When the news of Shirley Temple’s death came through last week, my mind went first to one of the least-remembered episodes of her career. In 1967, she ran for the U.S. House.
It was a special election in a Northern California district around San Jose, prompted by the death of Rep. J. Arthur Younger. Temple drew several Republican and Democratic opponents, although the district was heavily GOP and all the candidates had to run together — no party primaries.
Temple, the front-runner, ran as a supporter of the Vietnam War. One of her principal opponents was Paul McCloskey, a lawyer, businessman and highly decorated Korean War veteran. McCloskey began the campaign as a hawk on Vietnam. But challenges from members of the public shook his assumptions about the war and he began studying.
Questions of the legality of the war especially disturbed him as a lawyer, and he would disappear into the Stanford law school library instead of campaigning. He consulted with at least two international law experts, one of them a former Eisenhower administration official who had been at the 1954 Geneva conference on Indochina.
Concluding that the U.S. had broken international law, McCloskey called for reinstating the Geneva accords the U.S. had violated and negotiations with Hanoi.
McCloskey won both the primary and the general election. Temple didn’t reach the general. She placed third in the primary.
McCloskey’s experience typified what happened all across the nation during the war. The more people learned, the less they liked the war, which is why doves used education as a tactic. In 1965, with the support of 200 professors and over the opposition of Gov. George Romney and the Michigan Senate, the first Vietnam teach-in was held at the University of Michigan. State Supreme Court Justice Paul Adams attended, calling the teach-in “a vital service … in promoting debate on the question of U.S. policy in Vietnam.”
The tactic spread across the country.
Two paperbacks became omnipresent: 1964’s “Vietnam/History, Documents, and Opinions,” edited by Marvin Gettleman (its bright red cover jumped out from any bookshelf) and 1965’s “The Viet-Nam Reader” by Marcus Raskin and Bernard Fall. They included information on both sides.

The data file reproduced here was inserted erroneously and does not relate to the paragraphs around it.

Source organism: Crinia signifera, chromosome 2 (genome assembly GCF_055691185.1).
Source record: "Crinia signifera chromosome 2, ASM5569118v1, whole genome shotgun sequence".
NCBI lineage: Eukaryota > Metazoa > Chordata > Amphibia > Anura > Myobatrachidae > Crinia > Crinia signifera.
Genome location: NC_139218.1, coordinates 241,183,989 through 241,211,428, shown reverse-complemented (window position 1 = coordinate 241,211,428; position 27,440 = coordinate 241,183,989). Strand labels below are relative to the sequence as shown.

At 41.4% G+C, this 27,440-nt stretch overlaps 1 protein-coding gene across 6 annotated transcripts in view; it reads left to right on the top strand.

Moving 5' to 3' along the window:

After the televised 1966 hearings on Vietnam before the Senate Foreign Relations Committee, which themselves were educational with their testimony from both hawks and doves, the publisher of the Raskin/Fall book brought out “The Vietnam Hearings,” a book of transcripts that similarly became widely circulated.
Opinion surveys showed the result of all this intellectual ferment. “But as the nation learned more and more about the war, the migration went in only one direction — from hawk to dove,” David Halberstam wrote.
Then in 1971, The New York Times and other newspapers disclosed the Pentagon Papers, a Pentagon compilation of documents about the war, and a huge flood of more information became available. The studying and learning accelerated and soldiers in particular took an interest in the papers. One veteran told author Myra MacPherson,“When I read them I remember saying, ‘Holy ——, everything everybody was saying all along is true.’ It especially confirmed earlier reports that the Tonkin Gulf incident was a completely trumped-up piece of theater.”
Imagine if all that information we learned during the Vietnam War had already been in our heads when our government decided to drag us into the war. From 2.1 million to 3.8 million Vietnamese and 58,220 U.S. citizens, including 149 Nevadans, might still be alive today. Imagine if members of the U.S. House and Senate had done their jobs and dug out the truth about Iraq before voting on whether to authorize war.
Every incident and policy that involved war and peace in my lifetime — Korea, U2, Bay of Pigs, the missile crisis, Vietnam, Iran, Panama, Grenada, Nicaragua, El Salvador, Angola, Kuwait — all depended on falsehood for public support, and in every instance we learned too late.
Being informed is not just a good idea in a good-government way. It is simple self-defense. Information is power. Our government cannot be trusted with war-making power, and only by knowing everything there is to know about these disputes that lead to unnecessary wars can we defend ourselves from our own government.
Dennis Myers is a veteran and Nevada journalist.